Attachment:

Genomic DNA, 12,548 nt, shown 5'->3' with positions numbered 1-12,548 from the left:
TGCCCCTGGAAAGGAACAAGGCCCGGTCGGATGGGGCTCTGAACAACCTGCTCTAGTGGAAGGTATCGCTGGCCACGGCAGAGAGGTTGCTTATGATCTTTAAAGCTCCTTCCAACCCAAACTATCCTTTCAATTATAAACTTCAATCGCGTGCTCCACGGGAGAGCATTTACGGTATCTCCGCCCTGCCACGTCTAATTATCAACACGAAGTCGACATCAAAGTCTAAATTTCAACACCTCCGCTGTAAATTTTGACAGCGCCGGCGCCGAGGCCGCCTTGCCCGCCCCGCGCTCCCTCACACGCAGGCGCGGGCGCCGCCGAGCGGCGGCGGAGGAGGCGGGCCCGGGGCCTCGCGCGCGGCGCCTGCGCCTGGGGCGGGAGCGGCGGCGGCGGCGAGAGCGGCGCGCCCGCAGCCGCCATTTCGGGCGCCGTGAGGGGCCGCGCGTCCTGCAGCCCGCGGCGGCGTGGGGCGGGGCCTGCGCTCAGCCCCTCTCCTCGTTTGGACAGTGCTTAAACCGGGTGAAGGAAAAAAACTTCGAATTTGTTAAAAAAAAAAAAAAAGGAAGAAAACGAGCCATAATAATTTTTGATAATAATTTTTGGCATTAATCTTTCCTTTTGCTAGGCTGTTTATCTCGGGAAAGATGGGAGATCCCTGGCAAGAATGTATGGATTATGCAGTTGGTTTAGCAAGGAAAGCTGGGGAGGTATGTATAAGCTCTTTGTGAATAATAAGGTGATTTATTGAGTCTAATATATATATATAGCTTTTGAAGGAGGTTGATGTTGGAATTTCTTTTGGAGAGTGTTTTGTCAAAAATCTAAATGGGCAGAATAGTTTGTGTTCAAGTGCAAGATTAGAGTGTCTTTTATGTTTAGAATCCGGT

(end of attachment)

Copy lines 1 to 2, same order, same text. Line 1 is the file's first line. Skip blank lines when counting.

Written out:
Genomic DNA, 12,548 nt, shown 5'->3' with positions numbered 1-12,548 from the left:
TGCCCCTGGAAAGGAACAAGGCCCGGTCGGATGGGGCTCTGAACAACCTGCTCTAGTGGAAGGTATCGCTGGCCACGGCAGAGAGGTTGCTTATGATCTTTAAAGCTCCTTCCAACCCAAACTATCCTTTCAATTATAAACTTCAATCGCGTGCTCCACGGGAGAGCATTTACGGTATCTCCGCCCTGCCACGTCTAATTATCAACACGAAGTCGACATCAAAGTCTAAATTTCAACACCTCCGCTGTAAATTTTGACAGCGCCGGCGCCGAGGCCGCCTTGCCCGCCCCGCGCTCCCTCACACGCAGGCGCGGGCGCCGCCGAGCGGCGGCGGAGGAGGCGGGCCCGGGGCCTCGCGCGCGGCGCCTGCGCCTGGGGCGGGAGCGGCGGCGGCGGCGAGAGCGGCGCGCCCGCAGCCGCCATTTCGGGCGCCGTGAGGGGCCGCGCGTCCTGCAGCCCGCGGCGGCGTGGGGCGGGGCCTGCGCTCAGCCCCTCTCCTCGTTTGGACAGTGCTTAAACCGGGTGAAGGAAAAAAACTTCGAATTTGTTAAAAAAAAAAAAAAAGGAAGAAAACGAGCCATAATAATTTTTGATAATAATTTTTGGCATTAATCTTTCCTTTTGCTAGGCTGTTTATCTCGGGAAAGATGGGAGATCCCTGGCAAGAATGTATGGATTATGCAGTTGGTTTAGCAAGGAAAGCTGGGGAGGTATGTATAAGCTCTTTGTGAATAATAAGGTGATTTATTGAGTCTAATATATATATATAGCTTTTGAAGGAGGTTGATGTTGGAATTTCTTTTGGAGAGTGTTTTGTCAAAAATCTAAATGGGCAGAATAGTTTGTGTTCAAGTGCAAGATTAGAGTGTCTTTTATGTTTAGAATCCGGT